The Editor view.
When you bring up the code editor, you will notice that the default iPad keyboard has been slightly touted up with some hot keys. This enhanced keyboard makes it far easier to code in Codea and features shortcuts to some of the most common tools in Codea, such as tabs, quotations, operators (plus, minus and so on) and a shortcut to the preview mode, allowing you to view your finished creation. Whilst typing, Codea will also automatically bring up a list of commands based on the first letter you type, giving you a better overview and allowing you to type commands a lot quicker.
The enhanced iPad keyboard on Codea.
Codea comes with one theme by default – the light one seen above – but if you want to feel like a proper programmer, you can purchase a dark theme (more information available here) via a one-time app purchase of $1.99.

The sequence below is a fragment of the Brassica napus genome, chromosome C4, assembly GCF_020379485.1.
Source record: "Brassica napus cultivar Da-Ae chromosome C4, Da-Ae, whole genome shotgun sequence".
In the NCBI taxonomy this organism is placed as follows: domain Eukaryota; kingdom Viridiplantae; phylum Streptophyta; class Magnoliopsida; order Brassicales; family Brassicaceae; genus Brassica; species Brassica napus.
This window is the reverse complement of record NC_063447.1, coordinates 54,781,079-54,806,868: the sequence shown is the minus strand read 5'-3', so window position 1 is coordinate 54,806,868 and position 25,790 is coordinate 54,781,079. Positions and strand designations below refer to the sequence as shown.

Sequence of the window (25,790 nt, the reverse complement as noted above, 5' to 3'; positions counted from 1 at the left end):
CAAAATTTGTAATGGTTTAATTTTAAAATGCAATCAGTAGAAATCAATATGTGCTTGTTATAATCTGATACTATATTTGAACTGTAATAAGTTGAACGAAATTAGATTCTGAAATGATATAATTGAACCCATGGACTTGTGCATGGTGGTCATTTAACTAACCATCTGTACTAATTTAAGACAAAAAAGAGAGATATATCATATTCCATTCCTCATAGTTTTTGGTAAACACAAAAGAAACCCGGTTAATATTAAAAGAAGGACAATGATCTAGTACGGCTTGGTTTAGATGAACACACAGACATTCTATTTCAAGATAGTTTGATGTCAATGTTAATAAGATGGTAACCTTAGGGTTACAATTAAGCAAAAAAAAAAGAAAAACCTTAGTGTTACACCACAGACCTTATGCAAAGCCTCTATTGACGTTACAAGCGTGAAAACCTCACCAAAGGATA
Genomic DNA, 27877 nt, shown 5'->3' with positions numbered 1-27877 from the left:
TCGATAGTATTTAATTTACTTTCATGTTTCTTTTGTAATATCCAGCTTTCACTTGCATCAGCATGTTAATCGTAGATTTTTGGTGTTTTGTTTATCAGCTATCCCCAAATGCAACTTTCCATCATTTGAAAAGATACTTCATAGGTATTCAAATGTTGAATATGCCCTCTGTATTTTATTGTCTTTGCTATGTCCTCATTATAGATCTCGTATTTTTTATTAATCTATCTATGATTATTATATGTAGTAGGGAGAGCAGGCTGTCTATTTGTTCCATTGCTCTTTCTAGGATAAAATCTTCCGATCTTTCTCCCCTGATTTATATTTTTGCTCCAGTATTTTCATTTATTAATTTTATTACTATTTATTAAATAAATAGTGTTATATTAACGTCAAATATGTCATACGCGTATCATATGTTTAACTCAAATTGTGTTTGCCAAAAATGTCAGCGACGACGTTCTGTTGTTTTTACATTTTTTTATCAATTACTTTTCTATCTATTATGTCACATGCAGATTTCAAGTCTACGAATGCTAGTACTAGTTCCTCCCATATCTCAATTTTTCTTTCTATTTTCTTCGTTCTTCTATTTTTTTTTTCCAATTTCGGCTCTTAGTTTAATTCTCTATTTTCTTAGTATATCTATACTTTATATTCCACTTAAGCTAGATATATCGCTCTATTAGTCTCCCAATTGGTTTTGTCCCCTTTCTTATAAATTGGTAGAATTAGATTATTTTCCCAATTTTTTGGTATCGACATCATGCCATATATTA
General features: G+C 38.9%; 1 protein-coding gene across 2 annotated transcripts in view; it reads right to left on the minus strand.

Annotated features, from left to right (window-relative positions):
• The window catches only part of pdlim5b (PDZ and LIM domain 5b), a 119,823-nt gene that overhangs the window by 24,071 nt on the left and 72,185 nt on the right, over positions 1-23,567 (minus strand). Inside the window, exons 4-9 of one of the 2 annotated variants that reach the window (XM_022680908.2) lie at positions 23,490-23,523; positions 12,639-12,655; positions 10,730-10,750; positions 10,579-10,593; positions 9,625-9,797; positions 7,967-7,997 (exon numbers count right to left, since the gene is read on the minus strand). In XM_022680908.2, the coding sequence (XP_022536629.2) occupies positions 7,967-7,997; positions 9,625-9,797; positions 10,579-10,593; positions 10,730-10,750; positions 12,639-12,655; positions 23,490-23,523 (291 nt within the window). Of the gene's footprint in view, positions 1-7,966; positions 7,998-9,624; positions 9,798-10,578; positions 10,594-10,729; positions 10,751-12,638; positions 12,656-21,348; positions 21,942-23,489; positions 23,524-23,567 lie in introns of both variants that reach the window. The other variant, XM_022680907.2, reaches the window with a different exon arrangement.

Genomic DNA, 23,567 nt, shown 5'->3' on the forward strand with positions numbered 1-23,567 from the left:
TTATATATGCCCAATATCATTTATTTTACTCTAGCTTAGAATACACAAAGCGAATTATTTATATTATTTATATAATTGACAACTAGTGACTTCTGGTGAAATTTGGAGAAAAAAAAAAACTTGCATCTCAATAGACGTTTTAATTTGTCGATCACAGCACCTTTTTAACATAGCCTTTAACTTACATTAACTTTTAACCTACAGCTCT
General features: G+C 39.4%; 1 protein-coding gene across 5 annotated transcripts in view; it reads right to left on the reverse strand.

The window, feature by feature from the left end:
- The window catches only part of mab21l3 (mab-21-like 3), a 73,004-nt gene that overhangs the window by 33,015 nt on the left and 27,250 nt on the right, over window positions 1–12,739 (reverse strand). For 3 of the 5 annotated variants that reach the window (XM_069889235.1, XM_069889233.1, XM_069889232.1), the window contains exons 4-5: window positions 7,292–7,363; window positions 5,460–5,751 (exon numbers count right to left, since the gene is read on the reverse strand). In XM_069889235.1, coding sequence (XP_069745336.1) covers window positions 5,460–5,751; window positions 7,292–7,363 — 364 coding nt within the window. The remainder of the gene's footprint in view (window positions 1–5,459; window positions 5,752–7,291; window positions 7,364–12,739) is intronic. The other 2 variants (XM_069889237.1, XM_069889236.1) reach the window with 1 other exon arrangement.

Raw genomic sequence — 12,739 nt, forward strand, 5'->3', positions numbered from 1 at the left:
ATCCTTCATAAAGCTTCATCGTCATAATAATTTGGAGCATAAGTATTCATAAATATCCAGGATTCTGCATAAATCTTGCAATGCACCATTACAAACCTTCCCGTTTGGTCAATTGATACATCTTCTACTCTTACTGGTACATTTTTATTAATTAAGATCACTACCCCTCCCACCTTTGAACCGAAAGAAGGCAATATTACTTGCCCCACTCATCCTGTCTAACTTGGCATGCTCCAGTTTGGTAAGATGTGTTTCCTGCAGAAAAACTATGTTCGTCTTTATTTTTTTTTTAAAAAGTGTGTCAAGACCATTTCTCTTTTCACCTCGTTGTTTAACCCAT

One of Codea’s most useful features is built-in Lua documentation, which is accessible directly from the keyboard by tapping the little eye symbol.
The built-in quick reference guide to Lua in Codea.
The documentation includes an explanation on exactly how Codea works with a sample code example and an explanation of most Lua functions with examples for commands, variables and constants. It’s a real life-saver if you just want to look something quickly up without having to switch to the online documentation, which is very extensive.
To help give your Codea projects some extra flare, the developers have integrated plenty of styling tools to make this far easier.
Although the default font in Codea is Helvetica, you can also choose from a wide range of Apple fonts (including one of my favourites – Myriad Pro) along with a preview to see exactly what the font will look like in your project.
Codea's font picker with a preview.
Codea also includes a useful colour selector wheel which pops up when you type the relevant command. You can pick your desired colour either using the wheel or via the RGB HTML specification.
Picking your desired colour using the selector wheel in Codea.